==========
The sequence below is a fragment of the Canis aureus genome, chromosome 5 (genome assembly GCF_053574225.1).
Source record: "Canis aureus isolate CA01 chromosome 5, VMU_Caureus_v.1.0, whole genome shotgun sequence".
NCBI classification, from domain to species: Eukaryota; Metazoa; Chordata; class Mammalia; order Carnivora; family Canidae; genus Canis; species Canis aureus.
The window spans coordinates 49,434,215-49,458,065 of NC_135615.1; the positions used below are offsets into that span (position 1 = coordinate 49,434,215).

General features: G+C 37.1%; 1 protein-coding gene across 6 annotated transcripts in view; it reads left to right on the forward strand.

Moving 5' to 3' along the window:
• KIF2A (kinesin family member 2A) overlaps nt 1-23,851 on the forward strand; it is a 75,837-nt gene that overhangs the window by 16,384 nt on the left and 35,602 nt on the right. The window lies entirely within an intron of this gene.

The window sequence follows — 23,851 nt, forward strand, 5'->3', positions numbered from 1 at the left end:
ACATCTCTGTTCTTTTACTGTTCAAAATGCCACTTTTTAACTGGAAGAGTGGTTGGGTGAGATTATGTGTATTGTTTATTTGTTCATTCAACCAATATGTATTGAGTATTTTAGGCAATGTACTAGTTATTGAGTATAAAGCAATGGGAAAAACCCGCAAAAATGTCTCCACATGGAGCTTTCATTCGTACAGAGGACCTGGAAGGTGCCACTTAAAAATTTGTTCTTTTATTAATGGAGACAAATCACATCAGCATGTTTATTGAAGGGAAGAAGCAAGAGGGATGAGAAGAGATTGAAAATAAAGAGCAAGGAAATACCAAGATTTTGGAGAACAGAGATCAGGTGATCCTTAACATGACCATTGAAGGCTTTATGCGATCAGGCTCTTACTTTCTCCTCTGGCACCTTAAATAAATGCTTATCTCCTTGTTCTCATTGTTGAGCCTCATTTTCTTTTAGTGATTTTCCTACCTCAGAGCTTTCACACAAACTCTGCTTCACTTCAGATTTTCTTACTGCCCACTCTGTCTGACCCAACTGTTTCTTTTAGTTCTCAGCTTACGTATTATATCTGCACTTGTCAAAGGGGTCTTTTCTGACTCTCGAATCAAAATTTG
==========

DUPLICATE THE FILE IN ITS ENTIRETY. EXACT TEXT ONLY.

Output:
The sequence below is a fragment of the Canis aureus genome, chromosome 5 (genome assembly GCF_053574225.1).
Source record: "Canis aureus isolate CA01 chromosome 5, VMU_Caureus_v.1.0, whole genome shotgun sequence".
NCBI classification, from domain to species: Eukaryota; Metazoa; Chordata; class Mammalia; order Carnivora; family Canidae; genus Canis; species Canis aureus.
The window spans coordinates 49,434,215-49,458,065 of NC_135615.1; the positions used below are offsets into that span (position 1 = coordinate 49,434,215).

General features: G+C 37.1%; 1 protein-coding gene across 6 annotated transcripts in view; it reads left to right on the forward strand.

Moving 5' to 3' along the window:
• KIF2A (kinesin family member 2A) overlaps nt 1-23,851 on the forward strand; it is a 75,837-nt gene that overhangs the window by 16,384 nt on the left and 35,602 nt on the right. The window lies entirely within an intron of this gene.

The window sequence follows — 23,851 nt, forward strand, 5'->3', positions numbered from 1 at the left end:
ACATCTCTGTTCTTTTACTGTTCAAAATGCCACTTTTTAACTGGAAGAGTGGTTGGGTGAGATTATGTGTATTGTTTATTTGTTCATTCAACCAATATGTATTGAGTATTTTAGGCAATGTACTAGTTATTGAGTATAAAGCAATGGGAAAAACCCGCAAAAATGTCTCCACATGGAGCTTTCATTCGTACAGAGGACCTGGAAGGTGCCACTTAAAAATTTGTTCTTTTATTAATGGAGACAAATCACATCAGCATGTTTATTGAAGGGAAGAAGCAAGAGGGATGAGAAGAGATTGAAAATAAAGAGCAAGGAAATACCAAGATTTTGGAGAACAGAGATCAGGTGATCCTTAACATGACCATTGAAGGCTTTATGCGATCAGGCTCTTACTTTCTCCTCTGGCACCTTAAATAAATGCTTATCTCCTTGTTCTCATTGTTGAGCCTCATTTTCTTTTAGTGATTTTCCTACCTCAGAGCTTTCACACAAACTCTGCTTCACTTCAGATTTTCTTACTGCCCACTCTGTCTGACCCAACTGTTTCTTTTAGTTCTCAGCTTACGTATTATATCTGCACTTGTCAAAGGGGTCTTTTCTGACTCTCGAATCAAAATTTG